Monday, July 11, 2011
Zantor (Mike Road) is something of an intergalactic Tarzan, living on the jungle planet Quasar with his mate, Tarra (Virginia Gregg) and son, Dorno (Ted Eccles). Unfortunately, their home appears to be the target of choice for every evil being in the universe (it's never explained why), and they are constantly besieged by armies of alien invaders, equipped with the most advanced weapon technology in the cosmos. Although this family of tree-dwellers would appear to be seriously outmatched, Zantor and his family have five secret weapons: a giant stone ape named Igoo, a flying, laser-firing dragon called Zok, an armored, ten-legged rhino/triceratops creature named Tundro, and two, shape-shifting, sentient bags of protoplasm, Gloop and Gleep. Whenever their lush jungle homeworld is threatened, these heroic monsters team up to defend Quasar and make short work of their interstellar enemies.
Extremely popular (it was repeated on the networks well into the late 70s and on cable for decades after that), and fondly remembered by those who grew up with it during their childhoods, THE HERCULOIDS is a great action/adventure cartoon - and how could it not be? A space Tarzan, heroic monsters, hordes of cool alien, robots and flying saucers/rocketships - it's got everything!
Each episode is made up of two ten-minute stories, and they're all pretty much the same, with minor variations. That repetitiveness means that the show does not lend itself to prolonged watching in single sittings - but then, it was never intended to be watched that way in the first place. Still, despite the repetitive nature of the plots, the incredible character and creature designs of comic book artist Alex Toth help keep it fresh. The man's imagination was boundless, and the variety of alien menaces that he came up with was astounding.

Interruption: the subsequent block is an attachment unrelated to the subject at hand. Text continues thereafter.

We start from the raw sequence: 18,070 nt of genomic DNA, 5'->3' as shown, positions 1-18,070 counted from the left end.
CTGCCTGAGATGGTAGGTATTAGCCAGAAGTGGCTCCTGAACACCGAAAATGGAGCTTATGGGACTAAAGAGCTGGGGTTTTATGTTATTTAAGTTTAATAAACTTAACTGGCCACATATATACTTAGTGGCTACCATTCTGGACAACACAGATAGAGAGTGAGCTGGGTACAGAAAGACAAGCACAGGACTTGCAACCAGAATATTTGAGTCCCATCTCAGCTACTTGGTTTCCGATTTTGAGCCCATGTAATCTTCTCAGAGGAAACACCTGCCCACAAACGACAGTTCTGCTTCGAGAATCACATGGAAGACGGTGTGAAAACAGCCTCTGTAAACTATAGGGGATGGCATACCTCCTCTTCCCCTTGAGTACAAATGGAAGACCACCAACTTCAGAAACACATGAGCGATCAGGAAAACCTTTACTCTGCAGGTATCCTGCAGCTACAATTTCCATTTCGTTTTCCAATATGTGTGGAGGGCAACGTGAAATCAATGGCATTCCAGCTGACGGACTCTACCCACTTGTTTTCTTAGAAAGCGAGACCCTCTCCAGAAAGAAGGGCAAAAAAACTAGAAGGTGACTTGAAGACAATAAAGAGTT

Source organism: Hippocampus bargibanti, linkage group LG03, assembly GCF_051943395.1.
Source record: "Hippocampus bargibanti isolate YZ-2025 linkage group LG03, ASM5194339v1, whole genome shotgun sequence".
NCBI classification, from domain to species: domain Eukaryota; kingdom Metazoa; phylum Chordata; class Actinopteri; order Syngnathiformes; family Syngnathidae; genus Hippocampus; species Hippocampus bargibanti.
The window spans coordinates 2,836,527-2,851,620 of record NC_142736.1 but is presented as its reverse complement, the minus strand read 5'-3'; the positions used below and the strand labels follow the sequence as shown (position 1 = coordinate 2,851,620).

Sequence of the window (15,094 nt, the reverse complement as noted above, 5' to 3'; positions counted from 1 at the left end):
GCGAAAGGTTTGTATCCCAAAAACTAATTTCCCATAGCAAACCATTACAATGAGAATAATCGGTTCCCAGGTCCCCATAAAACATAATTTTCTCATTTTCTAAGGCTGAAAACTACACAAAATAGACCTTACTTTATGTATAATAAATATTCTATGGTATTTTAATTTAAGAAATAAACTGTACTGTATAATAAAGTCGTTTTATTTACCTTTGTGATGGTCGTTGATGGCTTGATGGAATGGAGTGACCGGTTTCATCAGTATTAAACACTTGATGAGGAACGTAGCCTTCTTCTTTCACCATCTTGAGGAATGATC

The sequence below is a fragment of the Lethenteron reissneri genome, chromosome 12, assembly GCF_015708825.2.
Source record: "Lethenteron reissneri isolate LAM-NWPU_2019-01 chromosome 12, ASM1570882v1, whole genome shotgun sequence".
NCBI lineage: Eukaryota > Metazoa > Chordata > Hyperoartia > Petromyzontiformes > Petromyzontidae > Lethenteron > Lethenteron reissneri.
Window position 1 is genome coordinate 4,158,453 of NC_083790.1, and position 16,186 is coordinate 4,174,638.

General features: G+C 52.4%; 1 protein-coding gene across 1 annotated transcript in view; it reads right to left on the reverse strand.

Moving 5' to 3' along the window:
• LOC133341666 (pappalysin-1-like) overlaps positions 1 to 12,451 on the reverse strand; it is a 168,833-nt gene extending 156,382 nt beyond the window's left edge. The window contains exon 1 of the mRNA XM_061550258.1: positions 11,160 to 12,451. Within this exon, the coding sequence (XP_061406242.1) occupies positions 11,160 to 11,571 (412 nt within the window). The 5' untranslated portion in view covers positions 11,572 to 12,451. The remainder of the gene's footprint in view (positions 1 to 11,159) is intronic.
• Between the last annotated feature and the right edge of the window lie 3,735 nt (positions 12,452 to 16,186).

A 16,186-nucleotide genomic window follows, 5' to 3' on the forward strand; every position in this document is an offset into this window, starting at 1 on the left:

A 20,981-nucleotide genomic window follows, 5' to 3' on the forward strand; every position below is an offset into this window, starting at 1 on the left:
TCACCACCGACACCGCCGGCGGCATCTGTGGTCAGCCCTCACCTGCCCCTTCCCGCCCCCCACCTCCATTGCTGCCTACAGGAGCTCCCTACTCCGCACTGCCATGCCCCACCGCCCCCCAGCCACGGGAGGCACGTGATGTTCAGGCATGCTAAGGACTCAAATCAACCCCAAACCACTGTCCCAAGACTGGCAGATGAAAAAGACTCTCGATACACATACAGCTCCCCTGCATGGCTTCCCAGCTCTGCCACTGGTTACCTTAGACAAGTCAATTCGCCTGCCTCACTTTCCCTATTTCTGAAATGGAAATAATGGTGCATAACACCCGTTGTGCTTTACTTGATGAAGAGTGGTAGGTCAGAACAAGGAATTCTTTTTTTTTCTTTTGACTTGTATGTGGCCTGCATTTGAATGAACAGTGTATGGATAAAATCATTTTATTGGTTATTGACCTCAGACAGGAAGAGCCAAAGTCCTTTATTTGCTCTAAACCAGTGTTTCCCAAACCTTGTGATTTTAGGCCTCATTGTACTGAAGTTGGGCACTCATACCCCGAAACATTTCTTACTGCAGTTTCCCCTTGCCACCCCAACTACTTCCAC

Long desired by fans, THE HERCULOIDS have finally made it to DVD courtesy of the Warner Archives manufactured-on-demand service. All 18 episodes of the original 60s series are included on 2 discs, presented in their original 1.33:1 "full-frame" television aspect ratio. The transfers are acceptable but not outstanding, with faded colors on some episodes, scattered occurrences of print damage like scratches and specks, and fairly omnipresent grime. In other words, no restoration or remastering appears to have been done, and these episodes look pretty much the same as they have in reruns for years. Audio is a clear but flat Dolby Digital mono. There is one extra: a brief retrospective featurette that previously appeared on Warner's SATURDAY MORNING CARTOONS: THE 1960s disc.
If you're a fan of 60s Hanna-Barbara adventure cartoons - and/or this cartoon in particular - the Warner Archive edition of THE HERCULOIDS is long overdue, and should make a welcome addition to your DVD library, despite the less than stellar presentation and slightly high price. It appears to be complete, and none of the various image imperfections seriously impair the viewing experience. If you're not already a fan, I still recommend it - but bear in mind that all 18 episodes (36 stories) are almost exactly the same. The real enjoyment of THE HERCULOIDS comes from the endlessly imaginative characters/creatures and the comforting familiarity of the plot(s).
Personally, I love it and am thrilled to have it on DVD. Recommended.
BUY: Herculoids: The Complete Series